With so many mobile workers and executives lured in by the lightweight appeal of the MacBook, it seems crazy there isn't already a raft of compact, Mac-specific scanners on the market. Now, Canon is putting things right with the launch of the lightweight, portable imageFORMULA P-150M Scan-tini personal scanner, designed to shine with the Mac operating system.
Canon's curvy new addition to its ELPH digital camera range, the 10 megapixel PowerShot SD4000 IS, is the first to use the company's new high sensitivity (HS) system - said to make the capture of low light scenes a snap. It's also the first in the range to offer P/A/S/M controls for greater photo creativity. It can even add Hollywood-style slow motion sequences to movies, thanks to a super slow motion function.
Although 35mm photographic film is now a thing of the past for all but the die-hard enthusiast or seasoned professional, many of us will still have filmstrips or slides dotted around our homes. With the aid of Canon's new flatbed scanner, these treasured memories can now be transferred to high resolution digital storage. The CanoScan 9000F scans at 9600 x 9600 dots per inch in Film mode, benefits from instant power up thanks to white LED and can even automatically remove imperfections from scanned images to improve on the originals.
The TIPA Awards have been run and won for 2010, meaning potential purchasers can make informed purchasing decisions backed by the collective opinions of 28 international photographic magazine editors. The big winners in the DSLR categories were the Nikon D3s
(Professional) Canon EOS 7D
(Expert), Canon EOS 550D
(Advanced) and Pentax K-x
(Entry). The Fuji FinePix HS10
took out best Superzoom, while Compact category winners included the Casio Exilim EX-G1 (Rugged Compact), Canon PowerShot G11 (Expert Compact) and Sony Cyber-shot DSC-HX5V (Best Compact). Significantly, the Best Expert Camcorder was…
With the trend for digital SLRs to include additional video capture it was only a matter of time before dedicated prime and zoom cine lenses were offered to hybrid photographers and videographers. At the NAB Show in Las Vegas this week, Carl Zeiss introduced an entire new range of cine lenses, set for launch in June. As well as being designed especially for DSLRs, all forthcoming lens models will be available with interchangeable Canon EF, Nikon F and Arri PL mounts.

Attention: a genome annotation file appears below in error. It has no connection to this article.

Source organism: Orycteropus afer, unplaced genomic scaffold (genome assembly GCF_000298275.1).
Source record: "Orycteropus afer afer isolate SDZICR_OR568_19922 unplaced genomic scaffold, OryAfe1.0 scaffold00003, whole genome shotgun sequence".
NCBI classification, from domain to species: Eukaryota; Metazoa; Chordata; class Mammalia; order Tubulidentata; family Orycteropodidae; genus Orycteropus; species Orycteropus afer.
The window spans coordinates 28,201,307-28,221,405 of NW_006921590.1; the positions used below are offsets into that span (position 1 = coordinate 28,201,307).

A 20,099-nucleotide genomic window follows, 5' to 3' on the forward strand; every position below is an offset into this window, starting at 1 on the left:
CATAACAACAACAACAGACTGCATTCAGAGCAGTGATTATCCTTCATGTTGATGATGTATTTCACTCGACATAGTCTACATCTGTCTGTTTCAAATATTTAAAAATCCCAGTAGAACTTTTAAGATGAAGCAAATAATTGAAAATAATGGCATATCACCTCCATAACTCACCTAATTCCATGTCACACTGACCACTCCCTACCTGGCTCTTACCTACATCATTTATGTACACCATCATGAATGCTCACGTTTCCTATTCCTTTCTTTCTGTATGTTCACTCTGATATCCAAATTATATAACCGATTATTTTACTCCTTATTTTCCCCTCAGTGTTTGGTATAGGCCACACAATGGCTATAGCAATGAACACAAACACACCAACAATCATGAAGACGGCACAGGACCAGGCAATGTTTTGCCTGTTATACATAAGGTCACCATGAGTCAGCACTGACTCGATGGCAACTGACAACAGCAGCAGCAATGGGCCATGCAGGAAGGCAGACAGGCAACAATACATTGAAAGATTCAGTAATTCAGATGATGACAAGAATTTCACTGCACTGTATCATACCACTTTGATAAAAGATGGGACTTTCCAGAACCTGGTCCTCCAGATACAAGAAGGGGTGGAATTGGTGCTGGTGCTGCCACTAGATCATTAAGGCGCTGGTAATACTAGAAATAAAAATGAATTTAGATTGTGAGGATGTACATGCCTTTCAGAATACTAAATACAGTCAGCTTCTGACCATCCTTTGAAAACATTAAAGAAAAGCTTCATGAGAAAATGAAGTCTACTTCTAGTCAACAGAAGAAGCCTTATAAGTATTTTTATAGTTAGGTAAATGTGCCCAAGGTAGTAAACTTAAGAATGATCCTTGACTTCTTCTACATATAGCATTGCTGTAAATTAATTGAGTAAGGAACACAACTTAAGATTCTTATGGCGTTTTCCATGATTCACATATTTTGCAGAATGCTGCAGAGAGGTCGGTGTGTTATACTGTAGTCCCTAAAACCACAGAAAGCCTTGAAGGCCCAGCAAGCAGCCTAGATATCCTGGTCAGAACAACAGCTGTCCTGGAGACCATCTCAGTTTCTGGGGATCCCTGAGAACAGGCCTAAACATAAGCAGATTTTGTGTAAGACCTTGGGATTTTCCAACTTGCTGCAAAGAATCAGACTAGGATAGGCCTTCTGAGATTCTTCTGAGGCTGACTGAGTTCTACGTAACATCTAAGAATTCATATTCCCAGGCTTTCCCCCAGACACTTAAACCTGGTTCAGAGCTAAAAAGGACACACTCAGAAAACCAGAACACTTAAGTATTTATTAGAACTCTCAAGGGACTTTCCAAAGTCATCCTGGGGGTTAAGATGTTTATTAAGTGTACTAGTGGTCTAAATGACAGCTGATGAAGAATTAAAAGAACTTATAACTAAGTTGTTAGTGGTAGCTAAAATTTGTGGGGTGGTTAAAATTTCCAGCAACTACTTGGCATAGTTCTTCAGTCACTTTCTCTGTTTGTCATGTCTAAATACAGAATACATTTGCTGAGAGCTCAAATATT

It looks like the coast is clear for owners of the Canon EOS 5D Mark II
to upgrade their firmware. The newly released 2.0.4 firmware includes all of the improvements we saw in version 2.0.3
that was released last week, but without the side effect of rendering the camera unable to record audio in certain circumstances. The new update also fixes the malfunction for those that had already upgraded to version 2.0.3 before it was pulled, so Canon is encouraging all users to update to version 2.0.4.
No sooner had Canon released the latest 2.0.3 firmware update for its venerable EOS 5D Mark II
earlier this week than problems were discovered resulting in the company pulling the update. The long-awaited update brought a range of video shooting enhancements and audio tweaks along with fixes to the camera’s manual sensor cleaning function. However, users quickly discovered a malfunction that saw the camera unable to record audio in certain circumstances... but a fix is on the way.
Canon recently announced some new additions to its popular Powershot line of compact cameras. One of them boasts a respectable 12 megapixel sensor while the other three have been boosted to 14 megapixels. Optical zoom runs from 4x on the cheaper SD1300 IS and SD1400 IS models up to 14x on the SX210 IS and the SD3500 IS features a 3.5in 460,000 dot touchscreen LCD display.
Canon has turned up the heat in the "somewhere between entry level and professional photographer" market with the announcement of its new addition to the EOS family, the Rebel T2i. As well as a new 18 megapixel sensor, the feature and function heavy T2i also includes improved ISO control and better metering, the facility to shoot full HD movies, a brighter 3:2 aspect LCD display and support for SDXC cards.
Touchscreens have almost become standard on point and shoot digital compact cameras
. The same can’t be said for more enthusiast/professional oriented DSLRs
, mainly because of the different ways both types of cameras are used. Compacts are generally held out in front of the photographer who checks the framing via the camera’s LCD screen. DSLRs, on the other hand, are often still used with the photographer’s face mashed up against the rear of the camera to frame a shot using the optical viewfinder. This would wreak havoc with a touchscreen as the photographer’s nose goes about changing all those carefully nurtured manual settings. But a new patent application from Canon could solve the problem and see touchscreens appearing on DSLRs as well.